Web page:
Conventional wisdom says those who live in glass houses should not pelt stones at others. But if you are big and powerful, you can put the wisdom upside down and constantly throw boulders at others’ door. Take the USA in the world and India in South Asia.
India, the elephant in the South Asia room, has been chaotic politically ever since its independence from Britain. The partition, three wars over Kashmir, Khalistan, continued Bodo, Naga and Naxalite problems, war with China, Assam uprising, Gorkhaland agitations, frequent communal riots, to name a few crises.
Gujarat, the home state of Indian Prime Minister Narendra Modi, has been in the eye of storm at least twice in last 15 years. The Patels have currently been agitating for a caste-based quota for their relatively wealthy business clan. Nearly a dozen people have been killed in the related violence, but the government has refused to concede.
In 2002, Modi as chief minister presided over Hindu-Muslim communal riots in Gujarat that killed more than 2,000 people.
Neither India nor Modi appreciate external intervention in their internal affairs. Be it a suggestion to accommodate the Patel clan’s demand for the quota, to talk to the Kashmiri rebels or to protect minorities from majority excesses. I am sure Modi hated western countries for denying him a visa or ostracizing him in other ways over his dubious role during the Gujarat riots.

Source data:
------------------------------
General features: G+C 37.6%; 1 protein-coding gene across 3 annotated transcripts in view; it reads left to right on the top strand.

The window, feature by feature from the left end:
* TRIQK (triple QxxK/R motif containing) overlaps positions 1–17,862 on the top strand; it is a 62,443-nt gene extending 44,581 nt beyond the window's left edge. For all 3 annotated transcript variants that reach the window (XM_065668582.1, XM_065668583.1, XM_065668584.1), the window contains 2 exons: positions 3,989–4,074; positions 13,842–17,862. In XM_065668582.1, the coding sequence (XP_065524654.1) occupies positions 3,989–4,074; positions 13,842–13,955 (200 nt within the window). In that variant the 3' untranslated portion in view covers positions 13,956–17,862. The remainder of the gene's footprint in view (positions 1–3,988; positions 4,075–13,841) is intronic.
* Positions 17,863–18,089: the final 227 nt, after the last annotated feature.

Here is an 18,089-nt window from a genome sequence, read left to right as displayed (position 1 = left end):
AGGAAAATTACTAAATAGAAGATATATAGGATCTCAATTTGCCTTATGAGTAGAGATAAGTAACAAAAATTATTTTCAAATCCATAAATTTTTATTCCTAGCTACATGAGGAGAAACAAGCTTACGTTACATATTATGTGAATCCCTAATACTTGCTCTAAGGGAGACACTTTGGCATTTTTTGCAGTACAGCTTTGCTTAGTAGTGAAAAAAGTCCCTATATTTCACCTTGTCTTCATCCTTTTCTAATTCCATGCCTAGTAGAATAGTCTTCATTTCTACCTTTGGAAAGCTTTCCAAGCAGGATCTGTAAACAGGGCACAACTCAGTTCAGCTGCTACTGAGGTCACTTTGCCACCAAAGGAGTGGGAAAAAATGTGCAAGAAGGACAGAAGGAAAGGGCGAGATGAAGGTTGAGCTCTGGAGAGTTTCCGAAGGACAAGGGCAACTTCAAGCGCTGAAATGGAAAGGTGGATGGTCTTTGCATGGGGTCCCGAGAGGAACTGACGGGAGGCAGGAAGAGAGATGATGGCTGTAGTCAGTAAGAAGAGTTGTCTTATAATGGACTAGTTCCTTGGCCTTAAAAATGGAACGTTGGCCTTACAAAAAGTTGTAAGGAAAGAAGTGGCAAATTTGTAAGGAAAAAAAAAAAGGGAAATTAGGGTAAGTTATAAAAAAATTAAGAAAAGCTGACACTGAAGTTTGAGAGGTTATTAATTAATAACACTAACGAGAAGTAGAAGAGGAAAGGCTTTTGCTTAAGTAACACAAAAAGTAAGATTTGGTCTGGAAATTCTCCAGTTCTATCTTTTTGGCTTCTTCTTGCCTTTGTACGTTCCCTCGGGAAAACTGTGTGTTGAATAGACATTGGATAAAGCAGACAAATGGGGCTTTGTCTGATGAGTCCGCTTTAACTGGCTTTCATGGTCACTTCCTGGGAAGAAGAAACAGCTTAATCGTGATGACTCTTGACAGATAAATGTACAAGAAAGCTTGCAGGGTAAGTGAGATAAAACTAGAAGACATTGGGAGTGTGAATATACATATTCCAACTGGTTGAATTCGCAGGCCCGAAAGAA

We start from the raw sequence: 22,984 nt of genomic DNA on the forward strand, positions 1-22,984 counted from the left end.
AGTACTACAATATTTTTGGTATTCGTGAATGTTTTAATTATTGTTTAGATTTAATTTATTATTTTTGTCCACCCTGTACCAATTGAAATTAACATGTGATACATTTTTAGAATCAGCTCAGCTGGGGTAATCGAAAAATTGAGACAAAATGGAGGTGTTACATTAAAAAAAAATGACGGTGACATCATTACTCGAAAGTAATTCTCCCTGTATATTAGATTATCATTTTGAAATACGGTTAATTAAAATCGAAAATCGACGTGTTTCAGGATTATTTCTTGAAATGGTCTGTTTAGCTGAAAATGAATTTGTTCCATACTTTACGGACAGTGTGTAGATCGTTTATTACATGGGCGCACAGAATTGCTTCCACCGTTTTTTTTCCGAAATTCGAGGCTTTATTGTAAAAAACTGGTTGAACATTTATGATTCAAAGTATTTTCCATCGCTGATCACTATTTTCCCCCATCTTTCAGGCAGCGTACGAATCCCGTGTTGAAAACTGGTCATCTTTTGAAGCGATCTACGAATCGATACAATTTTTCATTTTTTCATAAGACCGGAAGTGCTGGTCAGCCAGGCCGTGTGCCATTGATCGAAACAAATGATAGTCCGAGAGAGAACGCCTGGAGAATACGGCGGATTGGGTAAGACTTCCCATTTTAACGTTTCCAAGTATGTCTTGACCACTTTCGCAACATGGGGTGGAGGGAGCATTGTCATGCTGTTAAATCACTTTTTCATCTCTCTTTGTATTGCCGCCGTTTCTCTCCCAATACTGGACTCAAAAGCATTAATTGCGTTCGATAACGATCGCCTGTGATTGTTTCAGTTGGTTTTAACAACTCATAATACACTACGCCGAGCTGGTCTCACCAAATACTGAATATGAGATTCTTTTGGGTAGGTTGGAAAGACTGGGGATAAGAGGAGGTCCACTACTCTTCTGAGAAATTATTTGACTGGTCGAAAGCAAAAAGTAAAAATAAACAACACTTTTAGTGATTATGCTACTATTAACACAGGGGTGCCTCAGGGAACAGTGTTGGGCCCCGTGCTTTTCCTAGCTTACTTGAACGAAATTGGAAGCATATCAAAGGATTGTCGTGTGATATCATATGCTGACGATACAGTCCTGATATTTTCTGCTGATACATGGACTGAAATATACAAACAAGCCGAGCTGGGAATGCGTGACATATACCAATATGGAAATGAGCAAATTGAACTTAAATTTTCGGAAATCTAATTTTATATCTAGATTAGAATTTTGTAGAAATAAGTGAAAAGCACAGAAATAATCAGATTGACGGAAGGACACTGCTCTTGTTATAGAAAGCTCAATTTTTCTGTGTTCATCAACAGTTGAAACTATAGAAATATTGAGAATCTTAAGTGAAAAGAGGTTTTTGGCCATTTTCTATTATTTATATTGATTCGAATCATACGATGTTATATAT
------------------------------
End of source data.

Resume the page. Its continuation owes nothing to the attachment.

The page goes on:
Curiously, the same Modi lost no time to exhort Nepali Prime Minister Sushil Koirala to accommodate the demands of some Madheshi parties, in a clear interference in Nepal’s internal affairs. His home minister went several steps ahead and announced, in his own words, “India will safeguard the interest of 10 million Indians living in Nepal.”
Sure Koirala should have talked to Madheshi leaders on his own. But that does not justify Modi’s and his home minister’s intervention, which is objectionable at least on three different levels. First, Madheshis are Nepalis. They are not Indians living in Nepal. Surprisingly, only a few Madheshi leaders objected to the Indian home minister’s highly derogatory statement for them.
Second, both Nepal and India are wedded to Panchasheel, the five principles of peaceful coexistence. Accordingly, Nepali leaders have rarely, if at all, inserted themselves in India’s internal affairs. They did not open their mouth in direct or indirect support of Gorkhaland demanded by the Nepali speaking Indians. You may say who would listen even if they said something, but it is also a question of principle.
Third, how would Modi feel if Koirala exhorted him to meet the Patels’ demand, accommodate the Kashmiris people’s will or concede the Gorkhaland demand, in a quid pro quo. If you want respect from others, your should respect them as well.
To be fair, Modi is not the first Indian leader to interfere in Nepal’s issues; he has only continued the vapid, old tradition. Besides, he was invited by our Madheshi leaders to intervene. And if every Tom, Dick and Harry representing the western countries finds himself qualified enough to stick out his neck, why not Modi?
Yet the question of principle remains. Modi is, therefore, guilty of breaching Panchasheel, flouting the golden principle — do to others what you expect from them — and engaging in gratuitous paropadeshe pandityam — wiser in advising others than doing it himself.